The Gevirtz School now offers a terminal M.Ed. in School Psychology

Friday, August 13, 2021
flyer for School Psychology at UCSB

UC Santa Barbara’s School Psychology faculty are accepting applications for both the Master’s Degree program in school psychology and the Doctoral Degree program in school psychology. The new, terminal three-year Master’s is for those who seek to be practitioners in the field; the five-year doctoral program is for those seeking to become faculty members.

School psychology—A career that makes a difference

School psychologists can make a positive, lasting difference in children’s lives, helping to unlock each child’s potential for success. School psychologists apply expertise in mental health, learning, behavior, and development to help children and youth succeed academically, socially, behaviorally, and emotionally. They provide assessment, support, and intervention services to students; partner with families, teachers, and other professionals to create safe, healthy, and supportive learning environments; work with school administrators to improve school-wide policies; and collaborate with community providers to coordinate services for students in the schools.

UCSB supports ethnically, culturally, and linguistically diverse students and families

UCSB has developed a model program for the preparation of school psychologists to support ethnically, culturally, and linguistically diverse students and families. These efforts are consistent with the mission of the Department of Counseling, Clinical, & School Psychology to engage in scholarship and prepare professionals who will foster the psychological well-being and social equity of all people, especially vulnerable populations. These efforts are also consistent with further educating and preparing students at UCSB to actualize UCSB’s commitment as a Hispanic Serving Institution (HSI) and Asian American Native American Pacific Islander Serving Institution (AANAPISI). The program is committed to meeting the rising need and demand for highly-skilled, well-prepared, and culturally-responsive school psychologists, especially from underrepresented backgrounds in the field of education, to serve school children in California and across the U.S. The program is engaged in professional activities to advance diversity, equity, inclusion, social justice, and antiracism, including signing on our commitment to the School Psychology Unified Antiracism Statement and Call to Action.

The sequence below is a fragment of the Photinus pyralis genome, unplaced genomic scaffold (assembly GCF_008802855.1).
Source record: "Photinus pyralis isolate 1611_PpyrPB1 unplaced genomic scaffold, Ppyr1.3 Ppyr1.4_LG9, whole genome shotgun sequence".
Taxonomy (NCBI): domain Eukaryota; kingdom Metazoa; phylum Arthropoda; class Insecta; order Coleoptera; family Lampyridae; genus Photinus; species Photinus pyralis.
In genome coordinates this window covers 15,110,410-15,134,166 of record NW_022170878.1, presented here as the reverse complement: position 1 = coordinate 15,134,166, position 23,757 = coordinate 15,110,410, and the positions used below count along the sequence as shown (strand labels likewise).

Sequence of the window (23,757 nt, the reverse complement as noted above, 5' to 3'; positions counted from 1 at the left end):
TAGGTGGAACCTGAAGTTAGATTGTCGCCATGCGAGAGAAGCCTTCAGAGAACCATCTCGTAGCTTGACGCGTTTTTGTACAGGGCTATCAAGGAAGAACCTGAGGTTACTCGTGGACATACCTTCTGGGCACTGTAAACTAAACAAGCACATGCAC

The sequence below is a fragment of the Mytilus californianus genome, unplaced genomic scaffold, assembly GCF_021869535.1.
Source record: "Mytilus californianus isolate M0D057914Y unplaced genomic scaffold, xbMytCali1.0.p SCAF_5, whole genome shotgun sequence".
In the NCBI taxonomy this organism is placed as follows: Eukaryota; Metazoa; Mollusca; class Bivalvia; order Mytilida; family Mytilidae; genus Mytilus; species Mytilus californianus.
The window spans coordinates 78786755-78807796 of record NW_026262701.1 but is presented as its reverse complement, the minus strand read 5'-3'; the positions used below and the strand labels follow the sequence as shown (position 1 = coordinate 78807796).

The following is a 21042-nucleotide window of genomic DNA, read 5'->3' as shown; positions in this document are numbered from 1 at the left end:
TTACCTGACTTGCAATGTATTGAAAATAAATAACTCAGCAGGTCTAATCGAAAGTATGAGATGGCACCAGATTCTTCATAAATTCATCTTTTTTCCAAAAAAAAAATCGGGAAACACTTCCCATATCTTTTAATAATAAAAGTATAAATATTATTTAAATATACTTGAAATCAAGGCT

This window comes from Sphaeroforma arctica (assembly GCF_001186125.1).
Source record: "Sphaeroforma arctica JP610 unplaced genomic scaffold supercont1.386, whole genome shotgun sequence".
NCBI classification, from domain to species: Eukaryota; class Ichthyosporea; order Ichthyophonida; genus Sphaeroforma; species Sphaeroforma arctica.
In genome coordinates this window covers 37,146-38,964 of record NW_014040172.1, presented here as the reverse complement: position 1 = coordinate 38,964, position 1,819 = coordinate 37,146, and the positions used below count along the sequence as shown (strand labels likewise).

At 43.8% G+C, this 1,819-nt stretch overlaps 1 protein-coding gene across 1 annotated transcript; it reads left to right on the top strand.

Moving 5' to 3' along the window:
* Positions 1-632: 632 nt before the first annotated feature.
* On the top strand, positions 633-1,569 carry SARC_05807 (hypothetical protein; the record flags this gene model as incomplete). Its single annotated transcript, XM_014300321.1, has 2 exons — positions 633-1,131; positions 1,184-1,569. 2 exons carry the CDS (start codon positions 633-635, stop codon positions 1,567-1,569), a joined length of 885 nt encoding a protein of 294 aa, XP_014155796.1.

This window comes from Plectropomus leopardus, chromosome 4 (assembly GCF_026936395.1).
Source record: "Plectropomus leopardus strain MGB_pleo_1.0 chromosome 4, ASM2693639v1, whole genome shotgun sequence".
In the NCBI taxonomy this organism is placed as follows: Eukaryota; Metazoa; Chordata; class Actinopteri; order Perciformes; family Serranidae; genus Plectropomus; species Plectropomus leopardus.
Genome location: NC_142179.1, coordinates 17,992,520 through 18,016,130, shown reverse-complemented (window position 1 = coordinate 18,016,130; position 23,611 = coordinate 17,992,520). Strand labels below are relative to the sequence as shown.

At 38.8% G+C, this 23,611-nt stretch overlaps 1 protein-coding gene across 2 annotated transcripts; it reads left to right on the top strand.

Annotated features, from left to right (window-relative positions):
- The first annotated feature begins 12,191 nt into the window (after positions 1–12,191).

UCSB brings science to practice
The UCSB Master’s of Education (M.Ed.) in School Psychology program implements a Science-to-Practice model, emphasizing the implications of research findings in psychology and education for psychological services in school settings. The program emphasizes the analysis of problems encountered in school settings from a scientific/evaluative/research point of view. It recognizes the need for school psychologists to apply research-based skills and evidence-supported strategies to assist all students to learn and maximize their human potential. This means that school psychologists work with general education students and with students who have special learning needs. In addition to core content courses, this analytical perspective will be complemented by ongoing fieldwork experiences in local schools and agencies. These practicum experiences are closely supervised by both university- and school-based supervisors.